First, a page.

By Abhilasha Khaitan
They talk about the overbearing burden of the expectations of a billion fans. It’s a really bad thing that people always expect us to win, they whisper loudly. Now, without judging whether and how the ‘burden’ affects their performance, it is fair to say that at least this little impediment has been removed from the Indian cricket team’s path to success against the Australians.
We have learnt to expect little, if anything, at all.
It wasn’t so over a year ago. India were headed to Australia as equal sparring partners. The fans were excited about what was touted to be a potentially epic series. Sure, both teams had chinks in their armours – India’s in particular were exposed embarrassingly in England – but there was enough firepower on paper such that there were even talks of a 4-0 series win from both quarters.
We know how that story ended.
Much has changed in the months following the drubbing Down Under. The Indian team has tasted more than its share of failure over the years but this particular thrashing took an unprecedented toll on its reputation and credibility. What began as a nasty bloodlust meandered into a slide towards apathy.
Anyone living in the public eye will testify: there’s only one thing more worrying than anger – detachment. It usually starts with disappointment, builds up to anger, plateaus at bitterness, tapers into cynicism and culminates in indifference. Most couples' counsellors may recognise these as the five stages leading to alimony hearings. But, hey, when has India's relationship with cricket been any less intense, complicated and demanding than marriage?
It is on this muted note that the next edition of the India-Australia rivalry will commence. And on a significantly different balance of power than the previous few series’ between the two countries. Michael Clarke’s team, despite the retirement of legends like Ricky Ponting and Mike Hussey, has managed to hold its own and survive the challenges thrown to it by the ever-threatening Sri Lankans and a reinforced West Indies. Australia’s star has been constantly rising and you have to be a serious optimist to see a silver lining in the dark cloud that has covered India’s fortunes.
Because I never believed in the Indian team’s invincibility, I am also more positive than others that there are still redeeming strengths that may just come to the fore. The greatest of these, as I have already said, is that there is a sense of reality that envelops the players this time around. Success will be celebrated but failure will hardly be unexpected. This is perhaps the best gift that the fans will have given the team in a while, as well as to themselves. By realigning expectations to the recent track record and a group of players in flux, they spare themselves the biting disappointment that defeat brings.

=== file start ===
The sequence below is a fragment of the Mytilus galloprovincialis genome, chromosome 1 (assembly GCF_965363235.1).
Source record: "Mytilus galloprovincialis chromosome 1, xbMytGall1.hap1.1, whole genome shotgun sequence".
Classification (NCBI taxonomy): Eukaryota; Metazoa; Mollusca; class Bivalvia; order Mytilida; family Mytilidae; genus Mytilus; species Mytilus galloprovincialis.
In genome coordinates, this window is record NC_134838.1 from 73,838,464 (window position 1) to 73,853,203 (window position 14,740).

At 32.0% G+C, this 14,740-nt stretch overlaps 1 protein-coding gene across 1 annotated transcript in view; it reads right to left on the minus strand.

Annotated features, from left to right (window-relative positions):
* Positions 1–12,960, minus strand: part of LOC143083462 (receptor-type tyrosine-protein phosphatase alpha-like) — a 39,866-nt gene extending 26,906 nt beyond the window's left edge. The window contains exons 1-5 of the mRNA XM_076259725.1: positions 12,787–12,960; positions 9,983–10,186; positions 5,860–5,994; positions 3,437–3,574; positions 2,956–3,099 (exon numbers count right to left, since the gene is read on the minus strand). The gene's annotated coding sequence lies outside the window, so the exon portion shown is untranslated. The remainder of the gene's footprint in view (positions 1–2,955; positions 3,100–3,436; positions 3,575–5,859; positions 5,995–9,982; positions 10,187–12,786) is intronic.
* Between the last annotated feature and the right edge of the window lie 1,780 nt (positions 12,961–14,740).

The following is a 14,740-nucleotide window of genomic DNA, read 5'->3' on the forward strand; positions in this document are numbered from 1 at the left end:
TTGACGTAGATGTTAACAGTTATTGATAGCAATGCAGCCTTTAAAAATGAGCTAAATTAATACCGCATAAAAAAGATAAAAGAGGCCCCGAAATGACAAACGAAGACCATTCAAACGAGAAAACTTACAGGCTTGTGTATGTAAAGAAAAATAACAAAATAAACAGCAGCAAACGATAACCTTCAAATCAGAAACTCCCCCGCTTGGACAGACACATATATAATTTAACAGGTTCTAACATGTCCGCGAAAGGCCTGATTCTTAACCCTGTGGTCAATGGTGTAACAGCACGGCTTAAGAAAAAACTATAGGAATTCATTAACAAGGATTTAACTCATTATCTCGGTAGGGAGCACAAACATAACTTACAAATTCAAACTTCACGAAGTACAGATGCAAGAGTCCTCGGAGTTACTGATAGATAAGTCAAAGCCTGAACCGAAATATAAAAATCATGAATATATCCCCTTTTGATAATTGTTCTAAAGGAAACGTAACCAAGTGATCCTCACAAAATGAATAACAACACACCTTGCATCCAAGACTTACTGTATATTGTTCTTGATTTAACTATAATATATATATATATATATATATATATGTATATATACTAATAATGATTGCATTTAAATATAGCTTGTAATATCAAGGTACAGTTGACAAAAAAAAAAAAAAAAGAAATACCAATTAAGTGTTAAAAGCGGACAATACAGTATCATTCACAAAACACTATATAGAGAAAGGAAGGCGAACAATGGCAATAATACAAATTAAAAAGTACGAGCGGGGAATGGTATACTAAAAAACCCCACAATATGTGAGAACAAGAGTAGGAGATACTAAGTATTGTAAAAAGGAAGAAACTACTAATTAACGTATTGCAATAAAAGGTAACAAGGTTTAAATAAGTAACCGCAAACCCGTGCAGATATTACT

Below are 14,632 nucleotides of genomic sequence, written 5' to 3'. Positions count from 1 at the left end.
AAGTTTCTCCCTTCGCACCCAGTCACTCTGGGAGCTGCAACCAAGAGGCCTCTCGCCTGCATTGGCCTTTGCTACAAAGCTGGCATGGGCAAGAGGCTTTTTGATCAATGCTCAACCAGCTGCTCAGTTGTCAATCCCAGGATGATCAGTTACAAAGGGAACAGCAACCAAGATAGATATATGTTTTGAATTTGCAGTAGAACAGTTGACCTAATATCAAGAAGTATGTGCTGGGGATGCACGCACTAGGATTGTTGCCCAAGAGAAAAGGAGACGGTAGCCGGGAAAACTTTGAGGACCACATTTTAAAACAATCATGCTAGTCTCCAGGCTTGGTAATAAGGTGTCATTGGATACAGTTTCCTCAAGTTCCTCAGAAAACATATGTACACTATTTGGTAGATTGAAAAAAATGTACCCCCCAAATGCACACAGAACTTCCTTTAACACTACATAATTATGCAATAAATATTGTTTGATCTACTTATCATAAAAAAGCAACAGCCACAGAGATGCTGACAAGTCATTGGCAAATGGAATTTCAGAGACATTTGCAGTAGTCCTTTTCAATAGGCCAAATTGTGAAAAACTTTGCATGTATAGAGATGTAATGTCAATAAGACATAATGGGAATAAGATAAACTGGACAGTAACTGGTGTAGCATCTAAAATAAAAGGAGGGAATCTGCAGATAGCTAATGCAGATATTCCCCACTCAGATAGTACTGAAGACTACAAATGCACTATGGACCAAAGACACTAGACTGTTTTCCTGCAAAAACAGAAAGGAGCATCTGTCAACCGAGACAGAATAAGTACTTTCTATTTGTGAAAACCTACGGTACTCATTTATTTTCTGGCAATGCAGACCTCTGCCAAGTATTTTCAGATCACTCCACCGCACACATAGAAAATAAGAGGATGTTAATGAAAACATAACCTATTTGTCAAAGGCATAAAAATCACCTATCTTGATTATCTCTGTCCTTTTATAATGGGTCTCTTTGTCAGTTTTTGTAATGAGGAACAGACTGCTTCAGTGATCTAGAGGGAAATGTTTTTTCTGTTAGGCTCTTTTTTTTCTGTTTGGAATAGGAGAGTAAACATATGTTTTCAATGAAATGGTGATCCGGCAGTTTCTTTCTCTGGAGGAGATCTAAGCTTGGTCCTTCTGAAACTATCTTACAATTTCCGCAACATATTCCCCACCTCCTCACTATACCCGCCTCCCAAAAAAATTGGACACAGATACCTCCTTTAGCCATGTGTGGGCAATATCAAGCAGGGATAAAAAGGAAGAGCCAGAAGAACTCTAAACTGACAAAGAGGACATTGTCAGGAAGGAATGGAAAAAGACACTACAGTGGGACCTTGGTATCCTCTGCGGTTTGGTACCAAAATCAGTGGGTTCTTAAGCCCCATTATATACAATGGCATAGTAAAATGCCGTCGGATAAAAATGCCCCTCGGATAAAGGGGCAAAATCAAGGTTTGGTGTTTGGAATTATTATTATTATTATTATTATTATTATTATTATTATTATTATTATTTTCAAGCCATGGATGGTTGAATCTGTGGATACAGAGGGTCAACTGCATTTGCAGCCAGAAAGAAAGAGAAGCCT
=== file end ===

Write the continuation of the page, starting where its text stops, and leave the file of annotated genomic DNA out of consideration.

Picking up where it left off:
This is a more theoretical shift. On a more specific level, while there is so much newbies like Cheteshwar Pujara, can bring to the team, I sense that the old guard may well show their muscle when they are least expected to. For instance:
- You don’t have to like Harbhajan Singh or even admire his skill as a spinner to appreciate the importance of fielding him in a playing XI against Australia. I am hardly a fan of his methods but consider the fact that he, more than others, has the ability to get under their skin and rattle them. I believe that the Indians, during the 2011-12 tour, had lacked this psychological edge and, let’s face it, the brazen gumption that could have come so handy.
- The Terrible Ton bogey has been put to rest, thank god. It has been the singularly most embarrassing phase in Sachin Tendulkar’s career, this media obsession with the 100th century and his seemingly single-minded quest for the same. It became more important than winning the game, as far as fans and scribes were concerned, and it was too late by the time they realized that nothing was as important as playing to win. I maintain that Tendulkar was a spectator who was dragged into the circus and, consequently, failed to make his last series Down Under count. This is his chance to play a less pressured, more natural game against his favourite rivals. Unless someone, somewhere, finds another statistic to baffle us all with.
- Against the backdrop of all the debate about his efficacy as captain, MS Dhoni has batted his way into supreme form. The experts like to project current favourite, Virat Kohli, as skipper-in-waiting almost as a sword hanging over Dhoni’s head. But there is a certain joy to being relatively more thick-skinned than others. He is a veteran of this captaincy game and has learnt that it takes just a few solid solo performances to stave off the vultures. This may go against popular opinion but I believe that there is no real alternative to Dhoni as captain and a successful showing against the Aussies is all that he needs to cement that.
But I fall victim again to that old devil – hope. It lurks where it has no business to be. Only in its absence will Team India and its fans find peace and, perhaps, fun.
There you go then, boys. The pressure’s off. Go forth and survive. We’ll try not to care.
The author writes on popular culture, cricket and whatever else takes her fancy
Published Date: Feb 19, 2013 04:15 pm | Updated Date: Feb 19, 2013 04:21 pm